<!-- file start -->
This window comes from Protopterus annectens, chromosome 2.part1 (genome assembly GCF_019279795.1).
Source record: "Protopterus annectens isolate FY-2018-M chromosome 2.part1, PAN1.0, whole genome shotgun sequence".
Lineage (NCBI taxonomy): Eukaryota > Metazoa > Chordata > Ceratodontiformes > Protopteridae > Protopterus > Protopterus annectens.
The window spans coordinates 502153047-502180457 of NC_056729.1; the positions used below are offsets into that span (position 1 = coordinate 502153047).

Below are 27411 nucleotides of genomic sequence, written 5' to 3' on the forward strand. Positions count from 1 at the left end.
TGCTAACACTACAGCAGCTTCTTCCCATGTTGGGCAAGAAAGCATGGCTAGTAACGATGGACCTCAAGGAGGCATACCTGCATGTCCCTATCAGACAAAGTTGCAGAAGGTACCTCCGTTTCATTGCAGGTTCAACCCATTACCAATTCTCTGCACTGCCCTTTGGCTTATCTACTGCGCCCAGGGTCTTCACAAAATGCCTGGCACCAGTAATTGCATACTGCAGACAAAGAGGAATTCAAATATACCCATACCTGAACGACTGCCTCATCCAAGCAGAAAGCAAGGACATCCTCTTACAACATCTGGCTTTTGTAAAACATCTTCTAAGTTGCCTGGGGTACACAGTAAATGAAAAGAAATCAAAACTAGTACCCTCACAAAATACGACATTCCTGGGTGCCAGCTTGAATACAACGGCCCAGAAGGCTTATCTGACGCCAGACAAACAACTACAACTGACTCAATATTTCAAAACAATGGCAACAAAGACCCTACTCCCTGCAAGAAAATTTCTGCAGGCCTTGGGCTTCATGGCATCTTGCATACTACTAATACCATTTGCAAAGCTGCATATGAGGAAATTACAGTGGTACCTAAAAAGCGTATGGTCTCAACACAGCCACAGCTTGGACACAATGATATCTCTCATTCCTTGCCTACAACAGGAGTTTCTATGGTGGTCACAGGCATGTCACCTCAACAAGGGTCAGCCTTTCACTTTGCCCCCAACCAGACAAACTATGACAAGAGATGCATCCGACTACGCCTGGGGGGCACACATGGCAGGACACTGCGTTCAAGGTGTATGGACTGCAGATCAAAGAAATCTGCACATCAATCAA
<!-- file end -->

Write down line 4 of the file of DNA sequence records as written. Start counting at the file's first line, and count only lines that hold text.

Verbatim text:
The window spans coordinates 502153047-502180457 of NC_056729.1; the positions used below are offsets into that span (position 1 = coordinate 502153047).